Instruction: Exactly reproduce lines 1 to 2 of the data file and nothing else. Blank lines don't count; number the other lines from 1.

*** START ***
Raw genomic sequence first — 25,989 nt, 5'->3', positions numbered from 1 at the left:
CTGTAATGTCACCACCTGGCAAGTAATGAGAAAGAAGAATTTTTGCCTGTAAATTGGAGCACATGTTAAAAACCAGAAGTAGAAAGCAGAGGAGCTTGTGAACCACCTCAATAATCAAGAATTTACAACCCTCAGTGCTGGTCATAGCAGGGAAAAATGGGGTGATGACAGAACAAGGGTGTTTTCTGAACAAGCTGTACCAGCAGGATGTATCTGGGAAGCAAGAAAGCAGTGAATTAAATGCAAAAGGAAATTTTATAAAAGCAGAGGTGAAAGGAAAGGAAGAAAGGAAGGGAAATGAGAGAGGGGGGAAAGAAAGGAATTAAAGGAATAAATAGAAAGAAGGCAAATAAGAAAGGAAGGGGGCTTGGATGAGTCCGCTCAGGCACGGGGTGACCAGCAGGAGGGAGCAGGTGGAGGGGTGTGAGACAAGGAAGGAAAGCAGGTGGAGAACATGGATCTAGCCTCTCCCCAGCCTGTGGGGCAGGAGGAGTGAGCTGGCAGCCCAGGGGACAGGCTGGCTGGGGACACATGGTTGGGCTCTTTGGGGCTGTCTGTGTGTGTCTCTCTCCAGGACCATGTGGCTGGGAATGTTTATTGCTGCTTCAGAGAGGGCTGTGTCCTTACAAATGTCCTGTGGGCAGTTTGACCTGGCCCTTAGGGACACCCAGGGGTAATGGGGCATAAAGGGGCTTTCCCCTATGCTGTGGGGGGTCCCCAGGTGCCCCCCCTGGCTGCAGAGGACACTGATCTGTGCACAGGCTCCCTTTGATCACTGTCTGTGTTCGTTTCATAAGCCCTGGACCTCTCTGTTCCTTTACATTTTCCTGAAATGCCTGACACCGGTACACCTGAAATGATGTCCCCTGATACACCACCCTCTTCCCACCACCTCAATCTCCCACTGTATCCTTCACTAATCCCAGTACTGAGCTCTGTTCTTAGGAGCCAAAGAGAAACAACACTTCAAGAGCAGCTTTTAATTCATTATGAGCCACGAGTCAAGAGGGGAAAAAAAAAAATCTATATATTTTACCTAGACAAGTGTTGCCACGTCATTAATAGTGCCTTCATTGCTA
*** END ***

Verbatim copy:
Raw genomic sequence first — 25,989 nt, 5'->3', positions numbered from 1 at the left:
CTGTAATGTCACCACCTGGCAAGTAATGAGAAAGAAGAATTTTTGCCTGTAAATTGGAGCACATGTTAAAAACCAGAAGTAGAAAGCAGAGGAGCTTGTGAACCACCTCAATAATCAAGAATTTACAACCCTCAGTGCTGGTCATAGCAGGGAAAAATGGGGTGATGACAGAACAAGGGTGTTTTCTGAACAAGCTGTACCAGCAGGATGTATCTGGGAAGCAAGAAAGCAGTGAATTAAATGCAAAAGGAAATTTTATAAAAGCAGAGGTGAAAGGAAAGGAAGAAAGGAAGGGAAATGAGAGAGGGGGGAAAGAAAGGAATTAAAGGAATAAATAGAAAGAAGGCAAATAAGAAAGGAAGGGGGCTTGGATGAGTCCGCTCAGGCACGGGGTGACCAGCAGGAGGGAGCAGGTGGAGGGGTGTGAGACAAGGAAGGAAAGCAGGTGGAGAACATGGATCTAGCCTCTCCCCAGCCTGTGGGGCAGGAGGAGTGAGCTGGCAGCCCAGGGGACAGGCTGGCTGGGGACACATGGTTGGGCTCTTTGGGGCTGTCTGTGTGTGTCTCTCTCCAGGACCATGTGGCTGGGAATGTTTATTGCTGCTTCAGAGAGGGCTGTGTCCTTACAAATGTCCTGTGGGCAGTTTGACCTGGCCCTTAGGGACACCCAGGGGTAATGGGGCATAAAGGGGCTTTCCCCTATGCTGTGGGGGGTCCCCAGGTGCCCCCCCTGGCTGCAGAGGACACTGATCTGTGCACAGGCTCCCTTTGATCACTGTCTGTGTTCGTTTCATAAGCCCTGGACCTCTCTGTTCCTTTACATTTTCCTGAAATGCCTGACACCGGTACACCTGAAATGATGTCCCCTGATACACCACCCTCTTCCCACCACCTCAATCTCCCACTGTATCCTTCACTAATCCCAGTACTGAGCTCTGTTCTTAGGAGCCAAAGAGAAACAACACTTCAAGAGCAGCTTTTAATTCATTATGAGCCACGAGTCAAGAGGGGAAAAAAAAAAATCTATATATTTTACCTAGACAAGTGTTGCCACGTCATTAATAGTGCCTTCATTGCTA